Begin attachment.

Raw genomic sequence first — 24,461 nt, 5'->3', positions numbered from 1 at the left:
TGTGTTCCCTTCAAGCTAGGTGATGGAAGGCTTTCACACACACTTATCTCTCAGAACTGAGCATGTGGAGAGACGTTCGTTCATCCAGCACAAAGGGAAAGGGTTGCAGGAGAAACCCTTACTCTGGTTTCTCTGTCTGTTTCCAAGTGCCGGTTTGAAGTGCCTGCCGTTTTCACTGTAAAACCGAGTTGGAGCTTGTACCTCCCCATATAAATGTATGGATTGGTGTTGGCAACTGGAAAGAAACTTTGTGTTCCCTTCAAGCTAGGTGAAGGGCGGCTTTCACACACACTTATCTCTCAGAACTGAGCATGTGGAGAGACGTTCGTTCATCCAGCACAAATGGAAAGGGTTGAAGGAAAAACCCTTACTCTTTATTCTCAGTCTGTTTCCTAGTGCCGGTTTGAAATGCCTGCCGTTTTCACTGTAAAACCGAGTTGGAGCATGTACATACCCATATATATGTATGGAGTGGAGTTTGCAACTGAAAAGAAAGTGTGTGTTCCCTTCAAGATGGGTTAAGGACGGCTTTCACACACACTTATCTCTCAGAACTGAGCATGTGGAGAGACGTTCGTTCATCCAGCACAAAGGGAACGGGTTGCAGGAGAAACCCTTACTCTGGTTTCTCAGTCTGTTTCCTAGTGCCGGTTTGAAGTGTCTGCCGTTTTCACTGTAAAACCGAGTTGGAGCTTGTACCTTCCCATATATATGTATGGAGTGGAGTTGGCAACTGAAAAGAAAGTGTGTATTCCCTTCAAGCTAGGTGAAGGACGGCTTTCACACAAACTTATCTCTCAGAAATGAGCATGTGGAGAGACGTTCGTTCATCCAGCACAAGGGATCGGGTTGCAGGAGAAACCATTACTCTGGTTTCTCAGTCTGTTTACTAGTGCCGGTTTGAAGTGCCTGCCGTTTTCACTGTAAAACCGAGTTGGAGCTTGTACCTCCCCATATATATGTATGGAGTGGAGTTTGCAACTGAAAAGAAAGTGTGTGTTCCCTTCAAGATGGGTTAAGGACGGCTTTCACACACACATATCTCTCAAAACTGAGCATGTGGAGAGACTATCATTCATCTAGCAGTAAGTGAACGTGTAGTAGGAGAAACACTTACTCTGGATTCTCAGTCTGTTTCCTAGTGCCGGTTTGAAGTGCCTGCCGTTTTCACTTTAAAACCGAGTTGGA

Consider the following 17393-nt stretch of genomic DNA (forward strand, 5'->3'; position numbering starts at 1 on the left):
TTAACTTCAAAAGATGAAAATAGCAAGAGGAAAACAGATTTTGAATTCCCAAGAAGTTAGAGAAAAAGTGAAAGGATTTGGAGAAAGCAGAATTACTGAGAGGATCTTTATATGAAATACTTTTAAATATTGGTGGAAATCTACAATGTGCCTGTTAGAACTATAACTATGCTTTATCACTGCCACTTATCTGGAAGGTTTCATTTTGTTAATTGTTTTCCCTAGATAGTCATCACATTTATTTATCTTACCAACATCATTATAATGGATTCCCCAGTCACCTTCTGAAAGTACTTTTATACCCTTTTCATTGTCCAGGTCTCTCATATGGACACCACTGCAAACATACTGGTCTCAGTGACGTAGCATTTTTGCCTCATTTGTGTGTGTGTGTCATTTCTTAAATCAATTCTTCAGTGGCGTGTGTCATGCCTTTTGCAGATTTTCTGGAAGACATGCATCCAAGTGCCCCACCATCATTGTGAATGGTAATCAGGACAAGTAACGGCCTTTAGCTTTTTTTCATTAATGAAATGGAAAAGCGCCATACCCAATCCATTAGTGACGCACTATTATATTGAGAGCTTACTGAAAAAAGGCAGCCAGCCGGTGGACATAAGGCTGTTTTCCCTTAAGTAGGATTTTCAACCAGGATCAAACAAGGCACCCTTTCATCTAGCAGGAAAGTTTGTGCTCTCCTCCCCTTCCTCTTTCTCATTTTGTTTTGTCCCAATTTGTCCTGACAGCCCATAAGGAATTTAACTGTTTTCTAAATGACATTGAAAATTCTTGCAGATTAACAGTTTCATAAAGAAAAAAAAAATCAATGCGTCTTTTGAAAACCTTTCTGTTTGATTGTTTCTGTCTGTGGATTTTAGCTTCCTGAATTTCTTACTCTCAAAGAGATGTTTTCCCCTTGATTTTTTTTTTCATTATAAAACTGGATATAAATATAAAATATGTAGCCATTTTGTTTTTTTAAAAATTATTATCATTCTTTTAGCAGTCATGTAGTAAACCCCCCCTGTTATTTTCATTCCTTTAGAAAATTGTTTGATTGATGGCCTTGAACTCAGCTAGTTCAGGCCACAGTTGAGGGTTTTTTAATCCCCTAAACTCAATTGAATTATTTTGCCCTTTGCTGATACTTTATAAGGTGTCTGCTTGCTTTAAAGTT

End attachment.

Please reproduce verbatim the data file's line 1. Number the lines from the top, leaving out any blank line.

Raw genomic sequence first — 24,461 nt, 5'->3', positions numbered from 1 at the left: